By Date

Dear Friends,

The rabbis of old went to great lengths to ensure their sukkot were “built to code.” (Unlike modern construction, however, their “code” was the code of Jewish law.) They asked innumerable questions regarding the acceptable size and materials when constructing a kosher (ritually fit) sukkah.

Q. How small can it be?
A. The floor space must be large enough for a person to sit on a small chair or table. 27” x 27” is the absolute minimum.

Q. Can you build a sukkah under a tree or other type of existing covering?
A. No. The sukkah’s covering (S’chach) must be the only “roof.” (S’chach must be made from a material that grows from the ground — i.e. branches or leaves and must be cut/detached from the ground. Hence, a limb of an existing tree cannot be used.)

Q. Can you build a sukkah on a balcony?
A. Yes, so long as the sukkah is at least 27” x 27” and the balcony doesn’t have a roof. (See above)

 Q. How many walls must a sukkah have?
A. A sukkah must have at least two complete walls and part of a third wall.

Q. How high should the walls be?
A. A sukkah should be at least 38” and no more than 30’ high.

Q. What materials can be used to construct a sukkah’s walls?
A. The walls of a sukkah can be made from any material so long as they are sturdy enough to withstand a normal wind. (Please don’t ask me if today’s wind gusts would be considered “normal,” as there is nothing normal about recent weather patterns.)

Q. Can you use an existing hedge or even the side of a building as one of the walls of a sukkah?
A. Yes. While the structure as a whole must be “temporary,” the walls themselves do not have to be.

And finally, the most important burning question of all…

Q. Can an elephant be used as one of the sukkah’s walls?
A. Generally speaking, yes, an elephant can serve as one wall of a sukkah but only so long as it is properly secured.

Yes, my friends, in the Talmud there is an extensive discussion as to whether or not an elephant might be considered an appropriate wall for a kosher sukkah.

Those rabbinic authorities who objected to using an elephant as a wall for a sukkah do not object to using the elephant, per se. Their concern was that the elephant, if not secured properly, might walk away and leave the sukkah without a second wall. For that reason they ruled that an elephant cannot be used to construct a sukkah.

Other rabbinic authorities disagreed and said that, so long as the elephant was properly secured, it could serve as a wall for the sukkah.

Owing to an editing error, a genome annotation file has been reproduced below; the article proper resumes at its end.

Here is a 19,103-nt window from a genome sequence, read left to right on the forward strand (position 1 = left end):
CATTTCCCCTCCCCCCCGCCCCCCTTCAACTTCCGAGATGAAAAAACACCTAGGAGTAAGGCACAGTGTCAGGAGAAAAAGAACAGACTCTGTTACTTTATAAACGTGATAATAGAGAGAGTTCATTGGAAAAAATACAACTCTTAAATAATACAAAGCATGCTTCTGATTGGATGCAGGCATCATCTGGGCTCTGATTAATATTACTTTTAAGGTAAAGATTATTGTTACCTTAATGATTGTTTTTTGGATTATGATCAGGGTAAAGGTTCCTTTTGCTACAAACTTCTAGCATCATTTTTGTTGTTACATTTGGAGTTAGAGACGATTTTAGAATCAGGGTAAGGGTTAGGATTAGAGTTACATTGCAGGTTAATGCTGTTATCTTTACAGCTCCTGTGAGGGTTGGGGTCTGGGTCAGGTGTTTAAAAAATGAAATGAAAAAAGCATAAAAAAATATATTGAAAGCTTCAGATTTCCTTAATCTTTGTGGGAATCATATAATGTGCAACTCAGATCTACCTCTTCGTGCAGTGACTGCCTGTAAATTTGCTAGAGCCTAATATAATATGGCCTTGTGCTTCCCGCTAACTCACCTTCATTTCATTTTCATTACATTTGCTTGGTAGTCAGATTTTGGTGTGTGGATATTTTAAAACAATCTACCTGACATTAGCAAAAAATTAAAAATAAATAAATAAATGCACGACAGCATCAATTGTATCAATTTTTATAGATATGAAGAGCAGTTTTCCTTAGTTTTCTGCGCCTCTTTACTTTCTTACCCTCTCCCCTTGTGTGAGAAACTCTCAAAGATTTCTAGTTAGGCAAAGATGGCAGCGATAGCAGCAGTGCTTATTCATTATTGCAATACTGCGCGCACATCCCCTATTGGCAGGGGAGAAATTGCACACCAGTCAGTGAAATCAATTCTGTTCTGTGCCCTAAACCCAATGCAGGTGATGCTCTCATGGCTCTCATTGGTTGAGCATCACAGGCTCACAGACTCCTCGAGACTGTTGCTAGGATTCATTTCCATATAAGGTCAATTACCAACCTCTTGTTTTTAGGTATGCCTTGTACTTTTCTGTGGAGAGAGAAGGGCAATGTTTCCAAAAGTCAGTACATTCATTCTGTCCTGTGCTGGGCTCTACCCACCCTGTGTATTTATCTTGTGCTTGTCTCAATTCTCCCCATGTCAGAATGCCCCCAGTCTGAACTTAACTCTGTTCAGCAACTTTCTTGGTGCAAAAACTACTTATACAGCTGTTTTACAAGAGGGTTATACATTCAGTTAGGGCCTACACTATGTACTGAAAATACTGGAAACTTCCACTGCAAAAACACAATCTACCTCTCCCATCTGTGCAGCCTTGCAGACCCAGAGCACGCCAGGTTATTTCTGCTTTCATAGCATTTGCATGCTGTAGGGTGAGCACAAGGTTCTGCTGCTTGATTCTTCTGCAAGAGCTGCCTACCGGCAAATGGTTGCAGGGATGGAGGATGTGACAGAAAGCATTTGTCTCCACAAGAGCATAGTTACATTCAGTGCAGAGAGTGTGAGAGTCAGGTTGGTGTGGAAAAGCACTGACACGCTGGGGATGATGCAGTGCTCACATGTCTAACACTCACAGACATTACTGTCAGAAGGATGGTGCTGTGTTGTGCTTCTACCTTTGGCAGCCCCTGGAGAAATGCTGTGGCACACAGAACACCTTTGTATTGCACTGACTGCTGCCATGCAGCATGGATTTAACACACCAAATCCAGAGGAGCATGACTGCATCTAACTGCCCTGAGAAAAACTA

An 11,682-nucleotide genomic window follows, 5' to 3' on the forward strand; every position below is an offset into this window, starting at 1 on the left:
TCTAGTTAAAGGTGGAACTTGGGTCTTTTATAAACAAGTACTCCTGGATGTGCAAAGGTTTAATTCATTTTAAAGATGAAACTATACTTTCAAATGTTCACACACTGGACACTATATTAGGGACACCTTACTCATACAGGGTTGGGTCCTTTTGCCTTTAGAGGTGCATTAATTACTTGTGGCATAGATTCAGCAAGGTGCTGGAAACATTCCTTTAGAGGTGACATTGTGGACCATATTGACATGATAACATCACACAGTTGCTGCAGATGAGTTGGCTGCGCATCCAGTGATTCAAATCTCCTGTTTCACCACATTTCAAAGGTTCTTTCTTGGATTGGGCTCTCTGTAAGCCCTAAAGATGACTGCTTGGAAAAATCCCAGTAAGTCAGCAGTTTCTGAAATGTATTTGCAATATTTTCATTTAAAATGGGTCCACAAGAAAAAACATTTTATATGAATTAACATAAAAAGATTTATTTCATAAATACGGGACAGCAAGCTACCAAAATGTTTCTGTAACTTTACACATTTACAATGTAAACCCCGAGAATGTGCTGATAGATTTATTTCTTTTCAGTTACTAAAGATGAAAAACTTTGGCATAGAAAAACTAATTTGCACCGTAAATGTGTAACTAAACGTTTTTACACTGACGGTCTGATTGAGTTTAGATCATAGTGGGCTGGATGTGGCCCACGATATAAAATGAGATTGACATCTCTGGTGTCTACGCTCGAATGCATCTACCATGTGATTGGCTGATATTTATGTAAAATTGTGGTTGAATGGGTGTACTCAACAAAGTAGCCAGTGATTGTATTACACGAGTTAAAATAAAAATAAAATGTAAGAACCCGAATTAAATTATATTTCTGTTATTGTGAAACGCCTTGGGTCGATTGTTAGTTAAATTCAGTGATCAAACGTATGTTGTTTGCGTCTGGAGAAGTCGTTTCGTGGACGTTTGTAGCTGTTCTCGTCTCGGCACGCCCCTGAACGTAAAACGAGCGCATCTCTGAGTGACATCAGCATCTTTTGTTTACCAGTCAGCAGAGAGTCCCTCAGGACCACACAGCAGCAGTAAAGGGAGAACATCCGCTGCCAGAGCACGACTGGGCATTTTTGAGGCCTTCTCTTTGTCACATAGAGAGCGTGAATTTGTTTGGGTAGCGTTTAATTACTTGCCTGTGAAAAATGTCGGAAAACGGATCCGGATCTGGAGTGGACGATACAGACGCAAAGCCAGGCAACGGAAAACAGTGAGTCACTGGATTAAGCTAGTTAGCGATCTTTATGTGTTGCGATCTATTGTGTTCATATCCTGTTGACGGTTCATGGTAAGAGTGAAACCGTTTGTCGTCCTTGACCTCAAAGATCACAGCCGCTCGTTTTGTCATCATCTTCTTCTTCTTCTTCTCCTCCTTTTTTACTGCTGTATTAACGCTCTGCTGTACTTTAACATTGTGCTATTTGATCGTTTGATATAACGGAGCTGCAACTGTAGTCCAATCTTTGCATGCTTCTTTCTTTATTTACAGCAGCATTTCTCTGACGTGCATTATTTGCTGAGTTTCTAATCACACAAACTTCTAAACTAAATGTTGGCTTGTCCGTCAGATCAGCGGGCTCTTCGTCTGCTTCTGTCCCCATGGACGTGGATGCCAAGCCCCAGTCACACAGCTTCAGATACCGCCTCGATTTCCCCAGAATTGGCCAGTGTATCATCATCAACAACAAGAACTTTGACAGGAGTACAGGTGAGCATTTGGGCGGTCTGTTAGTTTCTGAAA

Oh, but wait, there’s more.

The rabbis then ask whether the possibility that the elephant might die during the Sukkot Festival might disqualify the animal from serving as a wall. They ultimately concluded that the size of the elephant was sufficient that, even if the animal were to die during the Festival, it could still function as a wall and, as a result, an elephant could be used.

All of this might sound a bit ridiculous, and on many levels it is. Who would use an elephant as part of Sukkah construction? After all, the idea is absurd even if we leave aside the fact that the elephant might eat the s’chach from the roof, leaving it fully exposed, and the foul smell might make time in the sukkah unpleasant. (Also, how many rabbis owned a pet elephant in antiquity or today?)

So why would the rabbis of old have engaged in such a ridiculous debate?

Perhaps they wanted us to understand that Jewish life is never simple, never black and white, and never one size fits all. Perhaps such a discussion was intended as a reminder of the need to strike a balance between the specific laws and rituals of our tradition and the circumstances in which an individual or community finds themselves. Perhaps they wanted us to understand that Jewish life is never as clear-cut as it might initially seem.

Too often that tension between the “rules” we have inherited and the circumstances in which we are living is lost today. Even those of us on the more liberal side of our tradition often ask the “right way” to do things. We/they worry we might “do Jewish wrong.” Of course, there are normative ways of performing various Jewish rituals, but, as the rabbinic debates of old make clear, that doesn’t mean the specific needs or challenges of our times shouldn’t factor in.

Ritual IS important. But it should never overshadow the needs and challenges of the individuals who are part of the community performing them.

Shabbat Shalom and Happy Sukkot!

Rabbi Daniel Cohen

PS: In that same Talmudic discussion, the rabbis ask whether a sukkah can be built on a ship. We’ll explore that burning question at services tonight.


After my sermon on Yom Kippur morning, a number of you asked how you could learn more and get more involved in the movement to protect Israel’s democracy. Beginning this week, I will be including relevant articles, videos, and action steps you might take. Here are a few:

My Sermon:

Here’s the link to a recent webinar with my friend Yossi Klein HaLevi:

To Keep Up to Date and Find Ways to Demonstrate and Donate:
USA for Israeli Democracy

To Read Daily:
The Times of Israel


Impactful Articles:
The state of our brokenness

All of Us Together: The Call and the Warning

An Open Letter to Israel’s Friends in North America

Diaspora Jews: Time to Take a Stand